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Make connection pool fair with respect to waiting threads. #6416

merged 1 commit into from May 21, 2012

6 participants


Introduction: I'm using JRuby in a Java servlet container to run an application that uses ActiveRecord. This is a fully multithreaded environment where a thread pool services http requests, possibly in parallel. I've been having problems with timeouts when obtaining a database connection with only moderate concurrent requests.

(Reducing the size of the thread pool to match that of the connection pool may be one option, but I am running multiple apps in the servlet container all sharing one thread pool... So for now, the thread pool is 32 and the connection pool is 5).

I'm putting this patch out there to solicit comments. I think it needs more testing. I may have a chance this week to test in a real application, but for now I only have my two benchmark scripts ar_test.rb (for JRuby) and ar_test_mri.rb. Notably, I have not tested the behavior when connections are removed explicitly or removed by the reaper.

I also do not understand the distinction between PoolFullError and ConnectionTimeoutError. I also introduced an @available array of connections ready to be checked out. At the time this seemed like a reasonable idea, but I had to make some inelegant additions (essentially everywhere @connections is modified, @available must be also, e.g. #clear_reloadable_connections).

I apologize for the length of this report.

tl;dr the fairness patch reduces outliers in time to acquire a connection but needs review and testing

The test suite passes, tested on Linux/Ruby-1.9.2-p290.

activerecord$ bundle exec rake test_sqlite3
Finished tests in 193.646555s, 17.1859 tests/s, 52.2653 assertions/s.
3328 tests, 10121 assertions, 0 failures, 0 errors, 12 skips

This patch makes the connection pool "fair" in the first-come, first-served sense. It also avoids using the Timeout class (which spawns a dedicated thread for each connection checkout attempt that needs to to wait with a timeout).

I've added two tests that fail before applying this patch. The first ensures the connection pool is fair by queuing up several waiting threads and ensuring they acquire connections in order as connections are made available. The connections are trickled in one by one because we don't actually care when two connections become available that order is strictly preserved.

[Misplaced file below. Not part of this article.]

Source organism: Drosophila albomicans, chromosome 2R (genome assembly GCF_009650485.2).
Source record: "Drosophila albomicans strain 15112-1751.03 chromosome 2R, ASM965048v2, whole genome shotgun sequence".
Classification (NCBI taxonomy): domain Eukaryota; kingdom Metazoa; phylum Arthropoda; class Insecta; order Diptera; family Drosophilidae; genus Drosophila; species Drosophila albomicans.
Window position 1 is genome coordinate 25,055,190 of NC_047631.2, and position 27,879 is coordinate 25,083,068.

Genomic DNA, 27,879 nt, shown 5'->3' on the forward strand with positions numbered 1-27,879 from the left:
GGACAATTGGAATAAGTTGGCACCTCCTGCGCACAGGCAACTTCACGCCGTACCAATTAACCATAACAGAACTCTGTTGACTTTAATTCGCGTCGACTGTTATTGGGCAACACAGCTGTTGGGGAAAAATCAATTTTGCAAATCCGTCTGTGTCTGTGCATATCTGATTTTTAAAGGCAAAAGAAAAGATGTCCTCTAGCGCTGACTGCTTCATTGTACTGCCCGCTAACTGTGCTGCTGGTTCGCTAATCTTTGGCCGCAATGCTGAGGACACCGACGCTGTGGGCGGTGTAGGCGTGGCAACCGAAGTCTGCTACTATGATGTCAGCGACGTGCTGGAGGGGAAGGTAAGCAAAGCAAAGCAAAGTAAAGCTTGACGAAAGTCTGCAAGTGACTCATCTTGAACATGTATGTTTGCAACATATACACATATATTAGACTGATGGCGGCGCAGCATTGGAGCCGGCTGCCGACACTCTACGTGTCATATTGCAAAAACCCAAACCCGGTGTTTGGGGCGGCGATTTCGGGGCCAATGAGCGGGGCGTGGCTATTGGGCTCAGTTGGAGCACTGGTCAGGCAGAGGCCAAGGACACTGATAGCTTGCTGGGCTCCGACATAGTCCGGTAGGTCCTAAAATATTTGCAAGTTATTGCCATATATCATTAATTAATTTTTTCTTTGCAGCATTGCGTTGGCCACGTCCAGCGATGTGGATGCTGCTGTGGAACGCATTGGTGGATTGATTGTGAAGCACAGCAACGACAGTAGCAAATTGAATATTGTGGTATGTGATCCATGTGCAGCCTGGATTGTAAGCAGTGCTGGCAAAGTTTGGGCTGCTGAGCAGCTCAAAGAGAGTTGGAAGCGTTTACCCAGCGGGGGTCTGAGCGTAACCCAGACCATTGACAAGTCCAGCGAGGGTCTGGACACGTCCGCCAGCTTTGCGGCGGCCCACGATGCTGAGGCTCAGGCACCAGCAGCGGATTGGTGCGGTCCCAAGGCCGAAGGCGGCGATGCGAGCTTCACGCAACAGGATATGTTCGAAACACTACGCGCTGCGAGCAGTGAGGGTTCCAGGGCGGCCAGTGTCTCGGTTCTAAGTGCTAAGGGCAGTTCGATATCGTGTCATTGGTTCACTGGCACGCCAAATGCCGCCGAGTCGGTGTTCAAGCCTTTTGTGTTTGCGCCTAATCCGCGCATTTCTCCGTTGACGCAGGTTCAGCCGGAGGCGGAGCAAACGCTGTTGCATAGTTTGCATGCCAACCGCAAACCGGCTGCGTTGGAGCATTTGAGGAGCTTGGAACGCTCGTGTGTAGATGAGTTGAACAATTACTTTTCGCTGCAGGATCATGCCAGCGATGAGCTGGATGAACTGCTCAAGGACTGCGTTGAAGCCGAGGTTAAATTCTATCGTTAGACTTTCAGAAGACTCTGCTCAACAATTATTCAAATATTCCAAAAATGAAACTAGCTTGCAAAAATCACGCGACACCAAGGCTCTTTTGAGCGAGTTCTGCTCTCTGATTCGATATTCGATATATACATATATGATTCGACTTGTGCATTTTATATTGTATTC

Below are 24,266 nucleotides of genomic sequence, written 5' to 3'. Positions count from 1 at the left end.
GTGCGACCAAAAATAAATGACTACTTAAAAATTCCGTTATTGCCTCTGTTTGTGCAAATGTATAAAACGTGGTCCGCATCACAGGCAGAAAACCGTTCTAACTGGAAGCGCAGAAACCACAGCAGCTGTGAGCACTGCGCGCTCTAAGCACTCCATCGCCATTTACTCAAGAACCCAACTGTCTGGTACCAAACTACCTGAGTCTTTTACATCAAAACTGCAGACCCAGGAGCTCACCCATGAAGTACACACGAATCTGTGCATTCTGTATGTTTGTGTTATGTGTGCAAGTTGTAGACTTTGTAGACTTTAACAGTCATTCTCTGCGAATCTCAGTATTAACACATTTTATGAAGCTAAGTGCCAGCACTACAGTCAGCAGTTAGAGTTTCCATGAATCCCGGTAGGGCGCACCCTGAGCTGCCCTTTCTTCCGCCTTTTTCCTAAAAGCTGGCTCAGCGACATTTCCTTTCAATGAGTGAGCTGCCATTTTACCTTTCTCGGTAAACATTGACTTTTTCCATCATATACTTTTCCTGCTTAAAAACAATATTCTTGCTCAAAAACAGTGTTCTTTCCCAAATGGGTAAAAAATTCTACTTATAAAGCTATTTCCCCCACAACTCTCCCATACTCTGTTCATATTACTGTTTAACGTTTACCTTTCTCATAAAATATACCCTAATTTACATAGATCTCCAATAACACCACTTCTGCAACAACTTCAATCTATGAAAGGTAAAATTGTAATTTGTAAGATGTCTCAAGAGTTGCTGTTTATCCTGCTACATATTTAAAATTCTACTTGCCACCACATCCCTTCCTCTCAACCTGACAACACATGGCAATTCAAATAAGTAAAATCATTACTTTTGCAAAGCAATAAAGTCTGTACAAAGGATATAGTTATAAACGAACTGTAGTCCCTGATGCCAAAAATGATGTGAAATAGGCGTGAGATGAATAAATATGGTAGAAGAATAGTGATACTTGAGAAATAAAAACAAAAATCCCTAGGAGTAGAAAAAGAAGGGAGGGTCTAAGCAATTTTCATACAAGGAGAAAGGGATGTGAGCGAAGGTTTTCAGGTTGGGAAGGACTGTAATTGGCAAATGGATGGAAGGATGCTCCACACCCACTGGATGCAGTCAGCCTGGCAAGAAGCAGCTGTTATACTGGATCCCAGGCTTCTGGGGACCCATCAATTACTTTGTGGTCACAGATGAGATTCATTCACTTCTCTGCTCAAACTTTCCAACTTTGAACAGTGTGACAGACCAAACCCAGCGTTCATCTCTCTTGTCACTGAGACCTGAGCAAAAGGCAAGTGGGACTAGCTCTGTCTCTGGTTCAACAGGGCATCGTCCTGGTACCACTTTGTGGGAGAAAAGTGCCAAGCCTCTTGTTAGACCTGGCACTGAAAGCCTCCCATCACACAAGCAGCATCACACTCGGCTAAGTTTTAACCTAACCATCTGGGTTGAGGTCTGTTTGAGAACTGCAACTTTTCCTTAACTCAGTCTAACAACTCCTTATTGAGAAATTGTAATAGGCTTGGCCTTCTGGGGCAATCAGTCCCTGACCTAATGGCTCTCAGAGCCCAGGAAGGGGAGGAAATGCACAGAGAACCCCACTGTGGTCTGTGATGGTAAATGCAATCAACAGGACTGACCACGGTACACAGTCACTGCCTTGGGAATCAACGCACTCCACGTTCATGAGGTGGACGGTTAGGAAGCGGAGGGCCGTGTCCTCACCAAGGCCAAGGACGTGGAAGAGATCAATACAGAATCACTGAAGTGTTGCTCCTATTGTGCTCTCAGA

The second queues up two groups of waiting threads, then checks in enough connections for group 1 all at once. The test ensures that only the group 1 threads acquired connections.

A third test is the money test but was removed because it was unreliable. It attempted to test latency in a Java-servlet-like environment by setting up a thread pool and having each thread check connections in and out.

Instead, I used ar_test.rb to obtain histograms of the time per simulated request (checkout connection; sleep 0.01s; checkin connection).

Tests with ar_test.rb and JRuby 1.6.6

ActiveRecord 3.2.3, JRuby 1.6.6

$ bundle exec jruby --1.9 ar_test.rb
10000 reqs in 24.666 = 405.4 req/s
min/max/mean 0.01/2.37/0.08
[0.00,0.03) ooooooooooooooo
[0.03,0.05) o
[0.05,0.08) oooooooooooooooooooooooooooooooo
[0.08,0.10) ooooo
[0.10,0.13) o
[0.13,0.15) oooooo
[0.15,0.18) o
[0.18,0.20) oo
[0.20,0.22) o
[0.22,0.25) oo

ActiveRecord edge without fairness patch JRuby 1.6.6

Gave up after long time.  Many errors like this (notice time much longer than 5 s timeout):

took 120.067s to acquire and release
execution expired /home/pat/dev/ruby/rails/activerecord/lib/active_record/connection_adapters/abstract/connection_pool.rb:106:in `await'

ActiveRecord edge with fairness patch, JRuby 1.6.6

$ bundle exec jruby --1.9 ar_test.rb
ActiveRecord::VERSION 4.0.0.beta
10000 reqs in 24.8 = 403.7 req/s